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Baltic Sovereigns under pressure due to growth and fiscal shock

posted onSeptember 30, 2020

Weaker public finances and the shock to economic growth, together with its potential impact on medium-term growth and fiscal dynamics appear the main channels through which the Covid-19 crisis can affect the sovereign credit ratings of the Baltic states, Fitch Ratings says in a new special report.

However, the report which was published on Sep.30, says they are in a much better position to weather the current shock than they were during the world financial crisis; a period of multi-notch downgrades. The economies of the three Baltic states (Estonia, Latvia and Lithuania) are being hit hard by the pandemic.

As small, open economies with relatively large transport sectors, they are vulnerable to the sharp fall in external demand, while domestic containment measures have hit household consumption, industrial production and what were until recently rapidly growing tourism sectors.

However, the relatively quick easing of containment measures and fiscal stimulus packages have supported economic activity meaning the contractions in GDP will be relatively small compared with most other EU sovereigns, the rating agency’s report claims. Fitch forecasts that Estonia’s GDP will shrink 5.7% in 2020, Latvia’s will fall 5.2% and Lithuania’s will contract 3.6%.

Weaker growth, fiscal support measures and automatic stabilisers are causing a significant deterioration in key public finance metrics. Fitch forecasts general government deficit/GDP to hit record highs in Lithuania (10.1 per cent) and Estonia (6.4 per cent), and be close to one in Latvia (7.1 per cent) Government debt/GDP will rise to all-time highs in the region reflecting wide budget deficits and a shrinking of the denominator.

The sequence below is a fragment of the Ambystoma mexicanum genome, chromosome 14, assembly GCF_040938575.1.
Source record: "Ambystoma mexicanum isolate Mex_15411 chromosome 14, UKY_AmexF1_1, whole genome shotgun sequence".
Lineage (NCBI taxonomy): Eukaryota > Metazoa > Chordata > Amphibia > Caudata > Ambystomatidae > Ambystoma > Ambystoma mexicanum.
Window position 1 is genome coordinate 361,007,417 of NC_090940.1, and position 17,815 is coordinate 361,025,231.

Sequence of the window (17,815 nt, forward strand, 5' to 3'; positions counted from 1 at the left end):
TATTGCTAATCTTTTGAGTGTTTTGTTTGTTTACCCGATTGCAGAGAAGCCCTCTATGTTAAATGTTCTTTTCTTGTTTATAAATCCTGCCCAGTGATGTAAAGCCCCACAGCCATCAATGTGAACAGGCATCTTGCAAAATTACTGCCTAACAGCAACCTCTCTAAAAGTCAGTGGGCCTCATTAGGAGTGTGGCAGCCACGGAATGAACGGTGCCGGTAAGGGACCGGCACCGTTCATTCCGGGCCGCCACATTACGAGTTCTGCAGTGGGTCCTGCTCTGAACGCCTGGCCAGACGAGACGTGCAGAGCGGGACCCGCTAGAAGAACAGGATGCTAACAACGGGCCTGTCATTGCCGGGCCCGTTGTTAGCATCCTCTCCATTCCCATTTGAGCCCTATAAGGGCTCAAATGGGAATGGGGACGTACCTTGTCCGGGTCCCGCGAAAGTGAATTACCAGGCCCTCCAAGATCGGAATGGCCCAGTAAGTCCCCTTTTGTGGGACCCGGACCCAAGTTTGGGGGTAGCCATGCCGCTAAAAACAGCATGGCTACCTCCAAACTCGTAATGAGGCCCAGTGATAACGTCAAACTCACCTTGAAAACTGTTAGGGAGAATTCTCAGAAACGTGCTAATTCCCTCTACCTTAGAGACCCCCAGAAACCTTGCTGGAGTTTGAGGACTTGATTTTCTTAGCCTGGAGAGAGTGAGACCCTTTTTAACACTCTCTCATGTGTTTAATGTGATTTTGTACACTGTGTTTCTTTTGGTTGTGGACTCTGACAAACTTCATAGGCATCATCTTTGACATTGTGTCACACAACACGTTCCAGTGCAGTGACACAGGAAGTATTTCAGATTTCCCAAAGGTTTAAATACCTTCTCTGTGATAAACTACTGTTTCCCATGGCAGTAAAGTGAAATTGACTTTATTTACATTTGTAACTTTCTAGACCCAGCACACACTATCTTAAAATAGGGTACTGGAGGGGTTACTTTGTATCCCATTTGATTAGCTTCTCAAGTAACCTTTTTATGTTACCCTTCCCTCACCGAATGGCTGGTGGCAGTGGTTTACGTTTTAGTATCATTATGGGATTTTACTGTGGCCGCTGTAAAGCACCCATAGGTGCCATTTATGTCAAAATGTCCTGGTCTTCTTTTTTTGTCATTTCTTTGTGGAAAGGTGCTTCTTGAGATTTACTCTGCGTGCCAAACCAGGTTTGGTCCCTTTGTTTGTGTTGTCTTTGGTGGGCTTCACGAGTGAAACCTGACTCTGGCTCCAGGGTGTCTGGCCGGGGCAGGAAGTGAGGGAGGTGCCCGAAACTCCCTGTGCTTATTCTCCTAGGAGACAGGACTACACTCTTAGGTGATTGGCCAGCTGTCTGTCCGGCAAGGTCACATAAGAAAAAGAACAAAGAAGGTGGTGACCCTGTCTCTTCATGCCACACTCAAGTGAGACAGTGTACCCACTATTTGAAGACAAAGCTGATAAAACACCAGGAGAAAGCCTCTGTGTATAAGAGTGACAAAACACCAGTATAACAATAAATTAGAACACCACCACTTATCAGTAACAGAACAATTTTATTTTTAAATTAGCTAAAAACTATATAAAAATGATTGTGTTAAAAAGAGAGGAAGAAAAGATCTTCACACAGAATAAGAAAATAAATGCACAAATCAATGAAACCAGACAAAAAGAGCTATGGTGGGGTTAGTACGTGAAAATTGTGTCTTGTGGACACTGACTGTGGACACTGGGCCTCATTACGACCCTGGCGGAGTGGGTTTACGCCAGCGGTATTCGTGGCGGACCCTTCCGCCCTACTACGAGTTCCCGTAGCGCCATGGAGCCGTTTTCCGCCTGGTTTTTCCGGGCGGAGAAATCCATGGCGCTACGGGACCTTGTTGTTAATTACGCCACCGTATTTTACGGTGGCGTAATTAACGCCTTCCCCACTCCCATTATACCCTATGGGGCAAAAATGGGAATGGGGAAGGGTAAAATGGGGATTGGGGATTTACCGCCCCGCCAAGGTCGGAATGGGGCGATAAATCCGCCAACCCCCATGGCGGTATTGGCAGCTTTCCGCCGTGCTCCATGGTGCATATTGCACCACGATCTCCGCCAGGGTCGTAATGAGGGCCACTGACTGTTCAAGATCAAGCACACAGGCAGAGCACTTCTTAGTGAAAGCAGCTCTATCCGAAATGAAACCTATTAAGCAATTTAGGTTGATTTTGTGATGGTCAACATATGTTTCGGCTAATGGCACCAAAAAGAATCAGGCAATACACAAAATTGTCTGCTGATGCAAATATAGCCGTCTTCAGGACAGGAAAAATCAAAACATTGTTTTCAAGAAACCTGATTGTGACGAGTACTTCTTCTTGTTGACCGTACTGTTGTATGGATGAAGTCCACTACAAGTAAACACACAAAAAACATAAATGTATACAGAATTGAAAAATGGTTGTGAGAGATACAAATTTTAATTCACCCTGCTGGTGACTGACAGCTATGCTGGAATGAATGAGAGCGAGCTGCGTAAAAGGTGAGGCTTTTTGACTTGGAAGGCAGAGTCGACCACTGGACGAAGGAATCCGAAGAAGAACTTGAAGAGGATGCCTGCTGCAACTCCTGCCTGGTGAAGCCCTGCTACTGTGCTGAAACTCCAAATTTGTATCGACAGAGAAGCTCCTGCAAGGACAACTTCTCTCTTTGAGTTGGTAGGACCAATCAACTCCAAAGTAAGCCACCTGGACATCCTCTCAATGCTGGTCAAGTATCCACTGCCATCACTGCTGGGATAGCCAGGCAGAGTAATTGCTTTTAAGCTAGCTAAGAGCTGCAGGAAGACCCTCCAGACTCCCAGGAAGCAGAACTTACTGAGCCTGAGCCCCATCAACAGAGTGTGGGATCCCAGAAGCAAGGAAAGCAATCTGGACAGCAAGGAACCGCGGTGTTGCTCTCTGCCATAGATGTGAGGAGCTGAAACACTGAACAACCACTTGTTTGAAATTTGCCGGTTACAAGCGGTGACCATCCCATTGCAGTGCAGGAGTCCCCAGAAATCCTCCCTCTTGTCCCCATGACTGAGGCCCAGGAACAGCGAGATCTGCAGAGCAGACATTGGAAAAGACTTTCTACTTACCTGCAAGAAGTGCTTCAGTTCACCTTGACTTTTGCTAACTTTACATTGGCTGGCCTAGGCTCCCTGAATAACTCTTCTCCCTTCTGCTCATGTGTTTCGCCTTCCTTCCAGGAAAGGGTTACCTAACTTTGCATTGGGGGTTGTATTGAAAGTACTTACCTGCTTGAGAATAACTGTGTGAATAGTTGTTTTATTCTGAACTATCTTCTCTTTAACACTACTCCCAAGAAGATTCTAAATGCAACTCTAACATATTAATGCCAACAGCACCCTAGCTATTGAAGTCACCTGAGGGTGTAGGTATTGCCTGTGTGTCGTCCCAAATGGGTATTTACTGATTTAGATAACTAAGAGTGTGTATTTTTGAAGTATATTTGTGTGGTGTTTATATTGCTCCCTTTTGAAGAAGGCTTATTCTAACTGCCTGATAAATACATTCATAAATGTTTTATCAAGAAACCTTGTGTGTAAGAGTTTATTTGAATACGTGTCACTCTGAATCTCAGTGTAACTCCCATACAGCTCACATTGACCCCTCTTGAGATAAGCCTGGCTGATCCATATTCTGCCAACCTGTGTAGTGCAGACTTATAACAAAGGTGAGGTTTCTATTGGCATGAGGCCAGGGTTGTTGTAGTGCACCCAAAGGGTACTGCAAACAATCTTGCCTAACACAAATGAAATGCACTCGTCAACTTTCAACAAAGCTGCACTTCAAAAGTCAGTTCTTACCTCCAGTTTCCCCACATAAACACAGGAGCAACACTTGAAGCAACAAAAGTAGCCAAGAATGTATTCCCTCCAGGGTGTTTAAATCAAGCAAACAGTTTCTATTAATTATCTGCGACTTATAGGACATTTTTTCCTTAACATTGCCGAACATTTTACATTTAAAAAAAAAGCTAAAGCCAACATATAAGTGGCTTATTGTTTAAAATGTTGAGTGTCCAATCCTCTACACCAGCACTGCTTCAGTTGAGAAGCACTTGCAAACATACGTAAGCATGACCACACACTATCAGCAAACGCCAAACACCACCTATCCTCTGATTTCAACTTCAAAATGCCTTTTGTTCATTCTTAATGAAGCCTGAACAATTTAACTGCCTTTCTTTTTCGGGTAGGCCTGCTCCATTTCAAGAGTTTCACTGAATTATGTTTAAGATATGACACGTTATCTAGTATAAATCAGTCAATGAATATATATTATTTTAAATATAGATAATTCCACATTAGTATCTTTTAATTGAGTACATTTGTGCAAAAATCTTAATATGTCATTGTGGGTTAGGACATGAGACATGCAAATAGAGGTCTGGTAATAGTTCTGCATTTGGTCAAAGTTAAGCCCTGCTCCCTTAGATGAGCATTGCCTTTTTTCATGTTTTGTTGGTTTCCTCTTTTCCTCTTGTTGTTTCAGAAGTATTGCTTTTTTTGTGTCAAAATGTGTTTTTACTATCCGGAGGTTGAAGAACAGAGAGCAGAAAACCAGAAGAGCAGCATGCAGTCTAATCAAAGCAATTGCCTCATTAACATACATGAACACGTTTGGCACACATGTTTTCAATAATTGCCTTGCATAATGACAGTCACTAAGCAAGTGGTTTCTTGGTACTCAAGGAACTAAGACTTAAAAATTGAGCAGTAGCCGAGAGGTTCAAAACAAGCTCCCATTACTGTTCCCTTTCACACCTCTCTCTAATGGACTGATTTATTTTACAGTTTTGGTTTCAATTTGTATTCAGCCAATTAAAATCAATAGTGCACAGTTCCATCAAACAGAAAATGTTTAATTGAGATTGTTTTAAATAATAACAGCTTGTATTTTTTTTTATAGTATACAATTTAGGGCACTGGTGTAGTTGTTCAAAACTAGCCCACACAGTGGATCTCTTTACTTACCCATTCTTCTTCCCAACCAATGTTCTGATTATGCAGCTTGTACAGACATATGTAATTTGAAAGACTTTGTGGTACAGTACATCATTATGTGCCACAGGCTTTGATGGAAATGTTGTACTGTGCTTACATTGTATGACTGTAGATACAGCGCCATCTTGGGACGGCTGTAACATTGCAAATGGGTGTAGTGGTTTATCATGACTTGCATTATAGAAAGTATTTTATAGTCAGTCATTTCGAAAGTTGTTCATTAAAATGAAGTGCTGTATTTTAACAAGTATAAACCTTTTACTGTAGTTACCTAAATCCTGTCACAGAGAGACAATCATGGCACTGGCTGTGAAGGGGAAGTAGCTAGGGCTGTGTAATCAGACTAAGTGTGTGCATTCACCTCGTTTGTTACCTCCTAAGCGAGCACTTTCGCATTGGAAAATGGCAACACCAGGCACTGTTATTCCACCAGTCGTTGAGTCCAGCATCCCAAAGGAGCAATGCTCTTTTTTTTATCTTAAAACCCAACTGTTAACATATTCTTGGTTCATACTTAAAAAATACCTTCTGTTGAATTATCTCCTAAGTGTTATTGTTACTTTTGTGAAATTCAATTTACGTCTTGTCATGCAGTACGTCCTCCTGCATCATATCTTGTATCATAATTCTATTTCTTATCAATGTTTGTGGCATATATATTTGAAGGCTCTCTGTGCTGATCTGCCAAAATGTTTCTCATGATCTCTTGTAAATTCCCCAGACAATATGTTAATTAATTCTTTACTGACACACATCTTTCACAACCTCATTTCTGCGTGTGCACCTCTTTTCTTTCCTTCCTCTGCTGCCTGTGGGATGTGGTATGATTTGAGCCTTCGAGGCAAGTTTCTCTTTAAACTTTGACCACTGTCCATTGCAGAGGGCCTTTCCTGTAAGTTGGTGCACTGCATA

“The pandemic is causing a significant growth and fiscal shock for Baltic sovereigns, but the trajectory of the recovery and the likely impact on their sovereign credit profiles will be very different to 2008-09 due to a much stronger starting point,” Paul Gamble, senior director, Fitch Ratings, and one of the authors of the report stated.

Public finances are the main channel through which the pandemic can affect the region's sovereign credit ratings. Each of the Baltic states has a negative rating sensitivity based on the evolution of government debt. Public finances are also the key positive rating sensitivity for Latvia and Lithuania (Estonia's public finances already stand out relative to peers).

UPDATE 13/10/2020

Fitch changed on Friday (Oct. 9) Latviaʼs sovereign credit rating outlook to stable from negative and affirmed the debt grade at "A-". Standard & Poorʼs credit rating for the Baltic country stands at ʼA+ʼ with stable outlook while Moodyʼs credit rating was last set at ʼA3ʼ with stable outlook.